Jury service must be sorely trying, but perhaps your faith in humanity will be restored when you and your fellow jurors engage in conscientiously seeking truth, fairness, and justice – as most juries do, I believe. Life after religion is not all crime, sex, football and shopping, as religious pessimists often seem to think. Most of us know that a good life depends on various permutations of friends, family, meaningful activity, nature, art, poetry, music … and trying to leave the world a bit better than one found it. Even the party politics you despise, though it can be trivial and dirty business, is often motivated by a desire to improve society.
I’m probably just as interested in and committed to truth as you are, though I find it outside a religious framework. I am by no means as certain about everything as you imply, but I don’t find it difficult to live with a few “don’t knows” in my life. I don’t know how life on Earth started (and neither does anyone else at the moment), and I don’t know for sure what will happen to me when I die (and probably never will), but I don’t find the religious answers at all convincing or helpful, even the more liberal ones that talk in terms of metaphor and religion being a human construct.
So I just try to live life as well as I can without supernatural support. I wouldn’t say that life as a thoughtful humanist is particularly easy – the obligation to think things through for oneself can be irksome, and any commitment to moral values, whatever they are founded on, can easily produce a state of impotent fury and misery, faced with the suffering and horrors we see every day in the news. I just have to keep telling myself that the world is not full of terrorists who kill children and saw off hostages’ heads, and that ordinary goodness and moderation rarely make it into the media.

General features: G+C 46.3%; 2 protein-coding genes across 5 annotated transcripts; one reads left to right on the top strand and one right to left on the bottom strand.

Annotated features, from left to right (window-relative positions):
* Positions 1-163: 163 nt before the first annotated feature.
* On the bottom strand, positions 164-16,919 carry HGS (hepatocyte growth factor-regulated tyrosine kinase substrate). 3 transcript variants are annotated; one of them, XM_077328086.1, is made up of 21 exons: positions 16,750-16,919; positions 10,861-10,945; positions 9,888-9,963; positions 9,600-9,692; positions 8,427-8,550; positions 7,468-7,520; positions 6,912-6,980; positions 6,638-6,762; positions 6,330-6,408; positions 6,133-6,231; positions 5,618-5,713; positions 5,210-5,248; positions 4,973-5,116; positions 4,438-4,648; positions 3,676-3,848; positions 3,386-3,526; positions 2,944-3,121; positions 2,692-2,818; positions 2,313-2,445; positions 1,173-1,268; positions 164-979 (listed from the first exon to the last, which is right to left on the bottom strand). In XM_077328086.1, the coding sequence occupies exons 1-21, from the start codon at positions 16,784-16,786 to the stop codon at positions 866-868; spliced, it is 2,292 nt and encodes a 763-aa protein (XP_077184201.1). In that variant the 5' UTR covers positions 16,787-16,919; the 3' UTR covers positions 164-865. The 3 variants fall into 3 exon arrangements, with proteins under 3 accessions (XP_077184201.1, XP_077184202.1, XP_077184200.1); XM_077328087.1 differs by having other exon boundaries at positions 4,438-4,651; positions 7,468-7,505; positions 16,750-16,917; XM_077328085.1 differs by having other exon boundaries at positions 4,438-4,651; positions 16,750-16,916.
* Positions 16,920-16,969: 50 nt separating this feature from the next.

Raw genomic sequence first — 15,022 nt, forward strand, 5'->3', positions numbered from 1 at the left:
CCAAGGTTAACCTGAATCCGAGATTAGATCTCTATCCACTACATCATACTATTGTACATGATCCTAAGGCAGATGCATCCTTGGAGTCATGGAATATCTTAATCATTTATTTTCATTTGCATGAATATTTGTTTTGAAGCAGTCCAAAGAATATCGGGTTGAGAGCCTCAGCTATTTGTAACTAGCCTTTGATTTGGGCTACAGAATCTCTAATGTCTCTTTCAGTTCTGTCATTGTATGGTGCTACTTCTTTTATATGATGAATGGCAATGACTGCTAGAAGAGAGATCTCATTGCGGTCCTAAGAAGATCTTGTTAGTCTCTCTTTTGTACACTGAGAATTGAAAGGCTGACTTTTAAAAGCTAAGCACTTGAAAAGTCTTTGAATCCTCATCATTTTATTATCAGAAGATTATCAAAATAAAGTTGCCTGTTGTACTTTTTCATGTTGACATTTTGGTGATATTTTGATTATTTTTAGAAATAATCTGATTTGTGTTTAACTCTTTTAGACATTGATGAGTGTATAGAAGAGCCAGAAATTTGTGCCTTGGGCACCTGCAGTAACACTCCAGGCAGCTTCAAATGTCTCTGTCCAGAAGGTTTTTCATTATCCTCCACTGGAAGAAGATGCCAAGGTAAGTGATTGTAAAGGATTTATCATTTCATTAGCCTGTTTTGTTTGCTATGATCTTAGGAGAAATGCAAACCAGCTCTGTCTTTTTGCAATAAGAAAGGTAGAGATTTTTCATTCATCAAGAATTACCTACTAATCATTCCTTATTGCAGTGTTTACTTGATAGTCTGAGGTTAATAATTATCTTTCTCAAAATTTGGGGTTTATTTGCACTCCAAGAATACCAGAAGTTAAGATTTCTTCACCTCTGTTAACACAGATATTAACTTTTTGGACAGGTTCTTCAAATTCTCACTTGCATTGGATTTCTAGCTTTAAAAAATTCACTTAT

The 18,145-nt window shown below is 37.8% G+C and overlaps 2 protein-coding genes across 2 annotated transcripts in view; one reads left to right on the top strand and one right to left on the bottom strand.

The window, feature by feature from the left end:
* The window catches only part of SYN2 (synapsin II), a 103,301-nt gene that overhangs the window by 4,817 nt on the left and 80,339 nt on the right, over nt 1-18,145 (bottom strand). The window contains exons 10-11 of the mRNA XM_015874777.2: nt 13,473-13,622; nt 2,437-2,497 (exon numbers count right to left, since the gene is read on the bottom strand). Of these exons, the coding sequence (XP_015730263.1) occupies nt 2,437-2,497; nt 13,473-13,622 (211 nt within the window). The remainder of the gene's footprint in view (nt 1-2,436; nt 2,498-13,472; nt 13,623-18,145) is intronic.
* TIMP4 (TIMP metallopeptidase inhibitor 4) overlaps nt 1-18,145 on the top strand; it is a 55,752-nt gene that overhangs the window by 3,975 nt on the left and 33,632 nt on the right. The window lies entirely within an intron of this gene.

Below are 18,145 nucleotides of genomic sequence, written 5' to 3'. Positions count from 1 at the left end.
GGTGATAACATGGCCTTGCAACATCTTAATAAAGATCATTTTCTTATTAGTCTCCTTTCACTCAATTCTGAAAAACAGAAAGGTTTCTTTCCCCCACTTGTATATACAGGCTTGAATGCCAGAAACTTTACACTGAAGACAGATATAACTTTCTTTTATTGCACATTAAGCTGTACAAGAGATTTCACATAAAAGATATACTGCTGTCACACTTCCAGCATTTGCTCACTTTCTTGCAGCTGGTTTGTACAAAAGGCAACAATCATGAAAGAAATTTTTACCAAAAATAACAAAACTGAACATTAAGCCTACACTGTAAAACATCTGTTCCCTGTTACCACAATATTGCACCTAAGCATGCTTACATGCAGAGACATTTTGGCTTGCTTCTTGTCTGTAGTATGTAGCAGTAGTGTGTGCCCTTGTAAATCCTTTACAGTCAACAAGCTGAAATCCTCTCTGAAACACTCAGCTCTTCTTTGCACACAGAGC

Best wishes, Marilyn
Thanks for the concern. But let me assure you, my faith in humanity has never been in doubt! It’s just that, as a Christian priest, I identify it with faith in God incarnate.
And then, if I may say so, I do feel slightly patronised by your evident assumption that the one and only possible source of such faith is a craving for – as you put it – “supernatural support”. I’m really just asking you to acknowledge the possibility, at least, that there might be other forms of religiousness. Ones that are, on the contrary, all about knocking away the false “supports” of conventional prejudice.
Of course, that you’re a public spokesperson for Humanism immediately tells me you’re a serious lover of Truth. And if only all serious lovers of Truth could be allies! But I know you won’t allow it. You Humanists have converted your lack of feel for religion into such a dogma, such a distraction.
I don’t at all “despise” party politics, by the way. God forbid! I have a real admiration for party politicians’ thick-skinnedness. What troubles me, though, is when people deal with religion as if it were something like party politics, a matter for propaganda. Let’s argue, certainly. But propaganda’s something else. I’m personally just as allergic to propaganda for religion as I am to propaganda against it. In a culture saturated with propaganda, I go to church looking for the very purest opposite. (And just occasionally do find it).
All the best, Andrew